Richard Nixon was within his rights to say, OK, they’re mine and take them back to California.
The Ford administration realized they had a problem because if they turned the documents and tapes over to Nixon, people might see this as a cover-up.
So the Ford administration sought a deal with Nixon to ensure that the documents could be made available for court cases and that he could not destroy them for a certain period of time.
That agreement was part of the agreements that led to the pardon. Richard Nixon had to agree to this for Ford to forgive him.
Nixon agrees. Ford forgives.
Congress stepped in and passed a law to seize the Nixon papers.
And then Congress finds out and says, “Oh my God, no, no, no, no, no. Yes, it is true that the Ford administration will make sure that the documents that are needed for the court cases are available, but then Nixon can destroy what hasn’t been cited. We don’t want that.” (Naftali is paraphrasing here).
And so Congress passed a law called the Presidential Materials and Recordings Preservation Act of 1974 that effectively seized all Nixon materials and deemed them public property.
Nixon’s papers are seized. this was a big deal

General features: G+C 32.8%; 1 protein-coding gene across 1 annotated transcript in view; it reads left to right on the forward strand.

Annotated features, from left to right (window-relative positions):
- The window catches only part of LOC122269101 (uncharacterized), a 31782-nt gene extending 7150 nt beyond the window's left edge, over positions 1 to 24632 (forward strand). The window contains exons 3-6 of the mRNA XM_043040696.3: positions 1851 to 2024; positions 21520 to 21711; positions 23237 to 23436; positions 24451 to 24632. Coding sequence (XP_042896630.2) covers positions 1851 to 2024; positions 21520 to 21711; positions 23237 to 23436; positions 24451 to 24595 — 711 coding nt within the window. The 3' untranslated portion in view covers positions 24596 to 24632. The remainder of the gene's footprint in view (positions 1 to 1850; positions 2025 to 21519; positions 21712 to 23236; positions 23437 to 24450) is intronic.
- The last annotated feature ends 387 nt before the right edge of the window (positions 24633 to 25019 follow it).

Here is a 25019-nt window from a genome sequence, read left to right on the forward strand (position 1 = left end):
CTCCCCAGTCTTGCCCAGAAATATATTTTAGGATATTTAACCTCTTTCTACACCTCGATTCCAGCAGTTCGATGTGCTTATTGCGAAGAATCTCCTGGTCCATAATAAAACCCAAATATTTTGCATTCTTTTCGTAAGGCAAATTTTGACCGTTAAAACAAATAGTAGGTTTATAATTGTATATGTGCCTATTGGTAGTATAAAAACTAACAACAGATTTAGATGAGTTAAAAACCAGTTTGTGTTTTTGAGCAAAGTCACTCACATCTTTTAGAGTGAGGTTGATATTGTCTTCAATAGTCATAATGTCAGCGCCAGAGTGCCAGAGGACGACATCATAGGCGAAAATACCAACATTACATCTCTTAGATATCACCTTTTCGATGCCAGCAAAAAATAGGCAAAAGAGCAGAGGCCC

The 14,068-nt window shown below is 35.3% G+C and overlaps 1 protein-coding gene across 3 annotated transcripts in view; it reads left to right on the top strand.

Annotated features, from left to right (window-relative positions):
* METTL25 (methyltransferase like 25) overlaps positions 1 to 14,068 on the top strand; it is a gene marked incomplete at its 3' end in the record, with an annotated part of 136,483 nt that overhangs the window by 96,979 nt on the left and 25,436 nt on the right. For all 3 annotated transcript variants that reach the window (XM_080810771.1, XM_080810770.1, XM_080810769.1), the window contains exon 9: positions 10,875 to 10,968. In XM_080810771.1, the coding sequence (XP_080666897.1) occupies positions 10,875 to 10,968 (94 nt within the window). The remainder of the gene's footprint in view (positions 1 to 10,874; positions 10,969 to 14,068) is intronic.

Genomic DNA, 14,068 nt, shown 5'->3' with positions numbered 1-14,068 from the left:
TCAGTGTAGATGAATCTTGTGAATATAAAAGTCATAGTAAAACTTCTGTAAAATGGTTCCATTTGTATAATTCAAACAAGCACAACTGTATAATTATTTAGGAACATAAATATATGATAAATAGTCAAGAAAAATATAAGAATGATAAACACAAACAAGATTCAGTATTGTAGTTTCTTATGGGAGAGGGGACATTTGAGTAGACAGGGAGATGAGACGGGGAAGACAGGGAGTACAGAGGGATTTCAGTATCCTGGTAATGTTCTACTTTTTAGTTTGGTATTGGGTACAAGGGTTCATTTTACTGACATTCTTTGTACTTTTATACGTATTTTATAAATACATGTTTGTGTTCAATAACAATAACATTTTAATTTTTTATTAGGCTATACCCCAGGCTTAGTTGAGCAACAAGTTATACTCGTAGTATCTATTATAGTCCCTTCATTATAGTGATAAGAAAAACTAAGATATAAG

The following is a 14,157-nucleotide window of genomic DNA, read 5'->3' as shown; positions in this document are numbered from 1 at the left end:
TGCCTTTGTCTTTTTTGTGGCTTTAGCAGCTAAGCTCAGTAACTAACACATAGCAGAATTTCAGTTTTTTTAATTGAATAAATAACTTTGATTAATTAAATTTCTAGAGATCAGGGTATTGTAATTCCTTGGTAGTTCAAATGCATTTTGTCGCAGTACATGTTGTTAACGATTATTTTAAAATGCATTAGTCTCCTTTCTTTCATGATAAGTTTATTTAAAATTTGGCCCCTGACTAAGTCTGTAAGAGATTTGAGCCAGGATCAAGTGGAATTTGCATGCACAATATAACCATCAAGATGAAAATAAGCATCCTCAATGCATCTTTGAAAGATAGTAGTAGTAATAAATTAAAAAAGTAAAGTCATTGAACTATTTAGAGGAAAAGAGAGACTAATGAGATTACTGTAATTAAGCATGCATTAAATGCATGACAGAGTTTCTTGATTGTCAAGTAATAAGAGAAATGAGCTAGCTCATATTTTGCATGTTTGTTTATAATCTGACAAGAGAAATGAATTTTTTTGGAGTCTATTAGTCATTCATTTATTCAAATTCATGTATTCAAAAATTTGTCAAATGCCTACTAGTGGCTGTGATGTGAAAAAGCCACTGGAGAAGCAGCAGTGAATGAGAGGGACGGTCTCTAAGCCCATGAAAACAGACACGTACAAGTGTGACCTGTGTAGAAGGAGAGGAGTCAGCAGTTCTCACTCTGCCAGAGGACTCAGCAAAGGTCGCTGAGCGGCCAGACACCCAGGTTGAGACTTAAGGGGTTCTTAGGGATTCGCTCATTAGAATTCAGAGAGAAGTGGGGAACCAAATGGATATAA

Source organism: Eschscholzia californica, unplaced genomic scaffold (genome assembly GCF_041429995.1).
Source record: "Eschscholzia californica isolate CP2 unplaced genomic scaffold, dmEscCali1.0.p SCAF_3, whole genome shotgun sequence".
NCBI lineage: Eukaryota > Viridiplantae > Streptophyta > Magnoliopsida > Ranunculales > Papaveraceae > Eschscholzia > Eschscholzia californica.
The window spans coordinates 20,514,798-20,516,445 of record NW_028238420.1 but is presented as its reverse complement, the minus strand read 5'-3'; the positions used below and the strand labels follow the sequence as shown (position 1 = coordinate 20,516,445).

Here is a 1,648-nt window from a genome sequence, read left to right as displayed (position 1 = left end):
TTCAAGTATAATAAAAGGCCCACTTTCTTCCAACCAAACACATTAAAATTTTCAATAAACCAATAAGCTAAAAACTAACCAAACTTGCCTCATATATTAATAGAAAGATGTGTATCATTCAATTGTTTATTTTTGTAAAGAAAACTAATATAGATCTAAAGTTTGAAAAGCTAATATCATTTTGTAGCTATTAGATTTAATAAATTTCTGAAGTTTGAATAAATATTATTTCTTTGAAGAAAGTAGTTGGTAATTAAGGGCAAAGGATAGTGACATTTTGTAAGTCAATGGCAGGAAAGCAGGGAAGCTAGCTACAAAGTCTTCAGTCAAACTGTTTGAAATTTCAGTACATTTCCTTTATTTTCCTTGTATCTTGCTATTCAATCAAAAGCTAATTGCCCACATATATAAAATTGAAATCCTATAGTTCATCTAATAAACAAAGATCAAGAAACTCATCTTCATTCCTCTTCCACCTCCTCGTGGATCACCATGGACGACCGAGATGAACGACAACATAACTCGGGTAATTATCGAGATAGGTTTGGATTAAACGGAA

This was unprecedented in US history. Absolutely unprecedented. No material from a president had ever been treated in this way. All previous presidents—themselves or their heirs—had viewed the presidential materials as private documents. That includes when the CIA gave presidents national security stuff. All of that.
Just because something is private doesn’t mean presidents were allowed to display it at their golf club.
So, Congress does this. And the Nixon tapes are seized and the Nixon materials are seized. They don’t go to San Clemente (where Nixon lived in California).
Nixon takes Congress to court. He also wanted to be paid
Nixon screams. He says, “Hey, wait a minute. Why am I being treated differently from all the other presidents?”
Nixon said, “I own this. It’s not right. It’s unconstitutional and contrary to the spirit of our tradition.” So he went to court and said, “You’re taking my property. Actually, you’re taking my property.”
They both wanted control of these documents, but also, if he was going to lose them, he wanted compensation. Basically, he argued, “Listen, these documents are worth something. And in retirement, I might need this money. So you owe me money for taking my property.” (Naftali is paraphrasing here and above).
The Supreme Court sided with Congress
What the courts had to figure out was, okay, what really is the difference between private presidential materials — because everyone agreed there were certain materials that were private — and public materials.
There were a number of cases, and those cases laid the foundation for the definitions of public and private, which would later be enshrined in law by the Presidential Records Act of 1978.